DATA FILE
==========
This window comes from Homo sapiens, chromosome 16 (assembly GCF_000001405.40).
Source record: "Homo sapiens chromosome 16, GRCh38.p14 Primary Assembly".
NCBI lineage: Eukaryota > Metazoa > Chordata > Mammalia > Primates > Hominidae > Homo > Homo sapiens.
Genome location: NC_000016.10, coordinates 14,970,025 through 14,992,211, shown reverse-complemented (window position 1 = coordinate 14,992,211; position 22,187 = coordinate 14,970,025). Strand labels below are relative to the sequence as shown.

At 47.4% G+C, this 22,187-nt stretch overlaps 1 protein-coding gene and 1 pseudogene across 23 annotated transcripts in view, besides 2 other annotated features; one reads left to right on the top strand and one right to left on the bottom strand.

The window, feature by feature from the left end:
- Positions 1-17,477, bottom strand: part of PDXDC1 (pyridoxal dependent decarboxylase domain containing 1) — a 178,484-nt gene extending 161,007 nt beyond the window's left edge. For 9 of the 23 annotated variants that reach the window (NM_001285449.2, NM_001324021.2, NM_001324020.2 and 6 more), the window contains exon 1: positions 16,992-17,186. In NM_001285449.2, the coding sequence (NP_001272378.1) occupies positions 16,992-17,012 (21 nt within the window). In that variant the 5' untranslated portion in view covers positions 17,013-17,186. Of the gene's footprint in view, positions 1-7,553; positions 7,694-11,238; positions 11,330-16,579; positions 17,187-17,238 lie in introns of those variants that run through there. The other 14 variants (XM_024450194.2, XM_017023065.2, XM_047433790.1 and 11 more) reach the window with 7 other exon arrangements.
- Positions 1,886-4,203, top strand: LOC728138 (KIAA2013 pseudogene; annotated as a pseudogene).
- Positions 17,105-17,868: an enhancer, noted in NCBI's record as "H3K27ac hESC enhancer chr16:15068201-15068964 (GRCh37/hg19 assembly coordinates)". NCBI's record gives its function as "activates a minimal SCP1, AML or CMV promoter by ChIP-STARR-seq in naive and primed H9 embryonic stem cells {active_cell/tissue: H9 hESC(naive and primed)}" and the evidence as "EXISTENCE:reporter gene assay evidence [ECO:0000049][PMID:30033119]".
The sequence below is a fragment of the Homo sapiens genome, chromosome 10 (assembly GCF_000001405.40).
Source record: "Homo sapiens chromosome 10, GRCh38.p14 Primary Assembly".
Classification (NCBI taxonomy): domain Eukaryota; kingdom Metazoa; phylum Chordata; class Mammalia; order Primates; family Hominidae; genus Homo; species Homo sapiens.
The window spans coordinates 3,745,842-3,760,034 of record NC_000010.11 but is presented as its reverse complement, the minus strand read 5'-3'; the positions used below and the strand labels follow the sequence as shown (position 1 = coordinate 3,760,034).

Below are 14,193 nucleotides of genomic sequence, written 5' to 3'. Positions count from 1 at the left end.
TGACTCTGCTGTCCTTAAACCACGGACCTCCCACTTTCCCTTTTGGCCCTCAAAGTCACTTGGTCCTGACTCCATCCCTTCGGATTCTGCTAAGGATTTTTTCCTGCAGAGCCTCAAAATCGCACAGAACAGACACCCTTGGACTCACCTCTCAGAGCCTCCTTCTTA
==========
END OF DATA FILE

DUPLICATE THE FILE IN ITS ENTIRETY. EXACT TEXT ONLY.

This window comes from Homo sapiens, chromosome 16 (assembly GCF_000001405.40).
Source record: "Homo sapiens chromosome 16, GRCh38.p14 Primary Assembly".
NCBI lineage: Eukaryota > Metazoa > Chordata > Mammalia > Primates > Hominidae > Homo > Homo sapiens.
Genome location: NC_000016.10, coordinates 14,970,025 through 14,992,211, shown reverse-complemented (window position 1 = coordinate 14,992,211; position 22,187 = coordinate 14,970,025). Strand labels below are relative to the sequence as shown.

At 47.4% G+C, this 22,187-nt stretch overlaps 1 protein-coding gene and 1 pseudogene across 23 annotated transcripts in view, besides 2 other annotated features; one reads left to right on the top strand and one right to left on the bottom strand.

The window, feature by feature from the left end:
- Positions 1-17,477, bottom strand: part of PDXDC1 (pyridoxal dependent decarboxylase domain containing 1) — a 178,484-nt gene extending 161,007 nt beyond the window's left edge. For 9 of the 23 annotated variants that reach the window (NM_001285449.2, NM_001324021.2, NM_001324020.2 and 6 more), the window contains exon 1: positions 16,992-17,186. In NM_001285449.2, the coding sequence (NP_001272378.1) occupies positions 16,992-17,012 (21 nt within the window). In that variant the 5' untranslated portion in view covers positions 17,013-17,186. Of the gene's footprint in view, positions 1-7,553; positions 7,694-11,238; positions 11,330-16,579; positions 17,187-17,238 lie in introns of those variants that run through there. The other 14 variants (XM_024450194.2, XM_017023065.2, XM_047433790.1 and 11 more) reach the window with 7 other exon arrangements.
- Positions 1,886-4,203, top strand: LOC728138 (KIAA2013 pseudogene; annotated as a pseudogene).
- Positions 17,105-17,868: an enhancer, noted in NCBI's record as "H3K27ac hESC enhancer chr16:15068201-15068964 (GRCh37/hg19 assembly coordinates)". NCBI's record gives its function as "activates a minimal SCP1, AML or CMV promoter by ChIP-STARR-seq in naive and primed H9 embryonic stem cells {active_cell/tissue: H9 hESC(naive and primed)}" and the evidence as "EXISTENCE:reporter gene assay evidence [ECO:0000049][PMID:30033119]".
The sequence below is a fragment of the Homo sapiens genome, chromosome 10 (assembly GCF_000001405.40).
Source record: "Homo sapiens chromosome 10, GRCh38.p14 Primary Assembly".
Classification (NCBI taxonomy): domain Eukaryota; kingdom Metazoa; phylum Chordata; class Mammalia; order Primates; family Hominidae; genus Homo; species Homo sapiens.
The window spans coordinates 3,745,842-3,760,034 of record NC_000010.11 but is presented as its reverse complement, the minus strand read 5'-3'; the positions used below and the strand labels follow the sequence as shown (position 1 = coordinate 3,760,034).

Below are 14,193 nucleotides of genomic sequence, written 5' to 3'. Positions count from 1 at the left end.
TGACTCTGCTGTCCTTAAACCACGGACCTCCCACTTTCCCTTTTGGCCCTCAAAGTCACTTGGTCCTGACTCCATCCCTTCGGATTCTGCTAAGGATTTTTTCCTGCAGAGCCTCAAAATCGCACAGAACAGACACCCTTGGACTCACCTCTCAGAGCCTCCTTCTTA